Our Position

Indiana must make replacing dirty coal-fired electric plants with conservation, energy efficiency, customer-owned solar energy, and utility-scale renewable energy a top priority, as is occurring at a fast clip in Michigan, Minnesota, and Ohio.

A leading policy strategy would be for Indiana to re-enact an energy efficiency portfolio standard, also called an energy efficiency resource standard (EERS).    Indiana had an EERS from 2010 to 2014, thanks to Governor Daniels and the advocacy of several consumer & environmental groups, but it was abolished by Governor Pence and the Indiana General Assembly in 2014.   An EERS is the fastest, most cost-effective way for states to reduce their energy usage — saving homes and businesses money, spurring a vibrant building retrofit sector, and reducing the need for costly new, carbon-polluting power plants.   In the absence of an EERS, the Hoosier Environmental Council is exploring the idea of getting involved in efforts to strengthen the energy efficiency plans that are periodically released by Indiana’s investor-owned utilities.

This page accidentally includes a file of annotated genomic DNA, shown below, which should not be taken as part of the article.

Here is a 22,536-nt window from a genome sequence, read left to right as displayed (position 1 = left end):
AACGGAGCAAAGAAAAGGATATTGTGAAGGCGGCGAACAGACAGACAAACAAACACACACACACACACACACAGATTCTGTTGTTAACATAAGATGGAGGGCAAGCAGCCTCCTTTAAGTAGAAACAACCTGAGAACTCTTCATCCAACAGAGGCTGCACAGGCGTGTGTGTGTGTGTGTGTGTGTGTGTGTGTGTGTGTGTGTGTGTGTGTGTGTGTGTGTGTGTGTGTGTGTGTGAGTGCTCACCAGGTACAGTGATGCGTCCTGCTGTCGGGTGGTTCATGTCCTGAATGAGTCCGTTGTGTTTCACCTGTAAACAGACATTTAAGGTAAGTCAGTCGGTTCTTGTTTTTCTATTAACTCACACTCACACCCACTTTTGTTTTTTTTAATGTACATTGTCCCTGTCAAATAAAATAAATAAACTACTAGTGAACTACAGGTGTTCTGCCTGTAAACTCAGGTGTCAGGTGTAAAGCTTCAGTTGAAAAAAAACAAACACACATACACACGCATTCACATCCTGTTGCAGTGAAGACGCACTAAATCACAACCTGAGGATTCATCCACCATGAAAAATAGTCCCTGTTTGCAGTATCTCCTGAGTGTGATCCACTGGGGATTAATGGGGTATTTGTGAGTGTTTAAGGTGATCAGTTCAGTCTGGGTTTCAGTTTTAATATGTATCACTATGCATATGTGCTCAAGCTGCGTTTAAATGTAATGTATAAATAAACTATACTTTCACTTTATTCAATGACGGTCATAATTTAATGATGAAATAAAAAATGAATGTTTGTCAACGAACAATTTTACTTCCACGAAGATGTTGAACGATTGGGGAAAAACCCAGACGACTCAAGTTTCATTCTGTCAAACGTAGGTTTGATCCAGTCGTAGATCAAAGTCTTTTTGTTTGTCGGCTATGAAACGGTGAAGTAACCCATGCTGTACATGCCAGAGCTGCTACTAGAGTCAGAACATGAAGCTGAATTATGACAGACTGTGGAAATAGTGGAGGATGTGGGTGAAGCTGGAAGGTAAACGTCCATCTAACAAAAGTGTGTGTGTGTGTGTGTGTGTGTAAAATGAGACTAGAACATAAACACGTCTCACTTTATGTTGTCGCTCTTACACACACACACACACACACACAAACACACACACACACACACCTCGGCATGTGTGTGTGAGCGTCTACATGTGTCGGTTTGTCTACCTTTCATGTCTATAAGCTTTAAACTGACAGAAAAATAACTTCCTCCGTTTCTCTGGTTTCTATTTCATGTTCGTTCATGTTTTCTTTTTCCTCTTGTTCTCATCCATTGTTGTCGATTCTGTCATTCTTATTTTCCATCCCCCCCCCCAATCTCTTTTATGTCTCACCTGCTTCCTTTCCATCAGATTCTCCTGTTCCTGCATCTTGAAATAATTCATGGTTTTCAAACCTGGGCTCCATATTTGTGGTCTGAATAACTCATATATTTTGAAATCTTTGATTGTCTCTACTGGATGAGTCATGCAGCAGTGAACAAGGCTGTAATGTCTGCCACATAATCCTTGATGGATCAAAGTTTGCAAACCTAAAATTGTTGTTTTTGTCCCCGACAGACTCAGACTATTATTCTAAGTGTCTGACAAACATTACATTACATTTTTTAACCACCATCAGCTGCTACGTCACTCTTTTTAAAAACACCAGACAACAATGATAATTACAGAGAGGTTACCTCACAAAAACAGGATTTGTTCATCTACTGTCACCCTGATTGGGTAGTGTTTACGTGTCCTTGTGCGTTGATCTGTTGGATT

A second major public policy that is missing in Indiana is a “Property Assessed Clean Energy” (PACE) financing law.   The term may sound technical, but it refers to the idea of the Indiana General Assembly allowing for cities & counties to create special financing programs that give low-interest loans to small businesses to invest in solar energy and energy-saving equipment, whereby the loan stays with the property, rather than the property owner.  Since the loan stays with the property, it allows the property owner to take the plunge in going green, without worrying about the precise length of his/her payback period.   PACE exists in all states in the Midwest, but Indiana and Iowa (PACE Nation, 2017).   The Hoosier Environmental Council has been the state’s leading advocate for this law, securing bi-partisan support for a PACE financing bill twice.   HEC is waiting for the right set of circumstances to emerge in the legislature before pursuing this effort again.

A third policy front where we seek to accelerate the transition from our historic fossil fuel addiction to zero carbon emissions energy lies in influencing the policies of individual investor-owned utilities with respect to their power plants.   Utilities sometimes choose the option of retrofitting already old coal plants instead of shutting them and replacing them with much cleaner sources of electricity.   Through a combination of research, education, and grassroots organizing, HEC was involved in a very focused way in a successful campaign that led a major utility company to retire their coal plant and replace it with natural gas; while gas is quite problematic in terms of the risks posed by hydraulic fracturing to groundwater, gas has a carbon footprint that is nearly half of coal’s (EIA, 2017).

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